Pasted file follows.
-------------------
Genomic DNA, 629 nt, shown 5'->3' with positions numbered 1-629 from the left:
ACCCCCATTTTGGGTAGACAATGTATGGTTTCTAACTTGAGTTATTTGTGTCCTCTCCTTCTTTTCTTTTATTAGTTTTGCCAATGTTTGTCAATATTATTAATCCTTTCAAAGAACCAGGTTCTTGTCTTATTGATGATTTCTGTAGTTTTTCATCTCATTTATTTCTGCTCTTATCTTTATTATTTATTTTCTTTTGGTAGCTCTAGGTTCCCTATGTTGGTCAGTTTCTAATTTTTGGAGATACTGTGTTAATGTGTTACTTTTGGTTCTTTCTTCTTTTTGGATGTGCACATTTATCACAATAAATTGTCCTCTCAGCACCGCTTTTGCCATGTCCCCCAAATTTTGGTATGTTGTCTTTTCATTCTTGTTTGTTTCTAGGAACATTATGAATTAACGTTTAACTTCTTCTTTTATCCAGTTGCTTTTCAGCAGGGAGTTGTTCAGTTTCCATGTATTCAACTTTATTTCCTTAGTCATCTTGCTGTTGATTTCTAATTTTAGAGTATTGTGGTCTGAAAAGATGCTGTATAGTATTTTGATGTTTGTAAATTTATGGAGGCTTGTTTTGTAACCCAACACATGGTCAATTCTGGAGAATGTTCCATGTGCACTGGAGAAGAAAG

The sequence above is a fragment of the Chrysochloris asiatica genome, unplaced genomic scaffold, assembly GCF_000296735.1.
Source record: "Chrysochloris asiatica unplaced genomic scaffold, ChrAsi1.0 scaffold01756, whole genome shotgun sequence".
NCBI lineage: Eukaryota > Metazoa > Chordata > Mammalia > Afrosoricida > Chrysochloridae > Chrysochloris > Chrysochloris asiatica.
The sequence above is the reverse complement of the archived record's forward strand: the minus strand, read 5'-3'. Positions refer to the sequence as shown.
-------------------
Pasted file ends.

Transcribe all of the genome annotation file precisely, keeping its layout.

Genomic DNA, 629 nt, shown 5'->3' with positions numbered 1-629 from the left:
ACCCCCATTTTGGGTAGACAATGTATGGTTTCTAACTTGAGTTATTTGTGTCCTCTCCTTCTTTTCTTTTATTAGTTTTGCCAATGTTTGTCAATATTATTAATCCTTTCAAAGAACCAGGTTCTTGTCTTATTGATGATTTCTGTAGTTTTTCATCTCATTTATTTCTGCTCTTATCTTTATTATTTATTTTCTTTTGGTAGCTCTAGGTTCCCTATGTTGGTCAGTTTCTAATTTTTGGAGATACTGTGTTAATGTGTTACTTTTGGTTCTTTCTTCTTTTTGGATGTGCACATTTATCACAATAAATTGTCCTCTCAGCACCGCTTTTGCCATGTCCCCCAAATTTTGGTATGTTGTCTTTTCATTCTTGTTTGTTTCTAGGAACATTATGAATTAACGTTTAACTTCTTCTTTTATCCAGTTGCTTTTCAGCAGGGAGTTGTTCAGTTTCCATGTATTCAACTTTATTTCCTTAGTCATCTTGCTGTTGATTTCTAATTTTAGAGTATTGTGGTCTGAAAAGATGCTGTATAGTATTTTGATGTTTGTAAATTTATGGAGGCTTGTTTTGTAACCCAACACATGGTCAATTCTGGAGAATGTTCCATGTGCACTGGAGAAGAAAG

The sequence above is a fragment of the Chrysochloris asiatica genome, unplaced genomic scaffold, assembly GCF_000296735.1.
Source record: "Chrysochloris asiatica unplaced genomic scaffold, ChrAsi1.0 scaffold01756, whole genome shotgun sequence".
NCBI lineage: Eukaryota > Metazoa > Chordata > Mammalia > Afrosoricida > Chrysochloridae > Chrysochloris > Chrysochloris asiatica.
The sequence above is the reverse complement of the archived record's forward strand: the minus strand, read 5'-3'. Positions refer to the sequence as shown.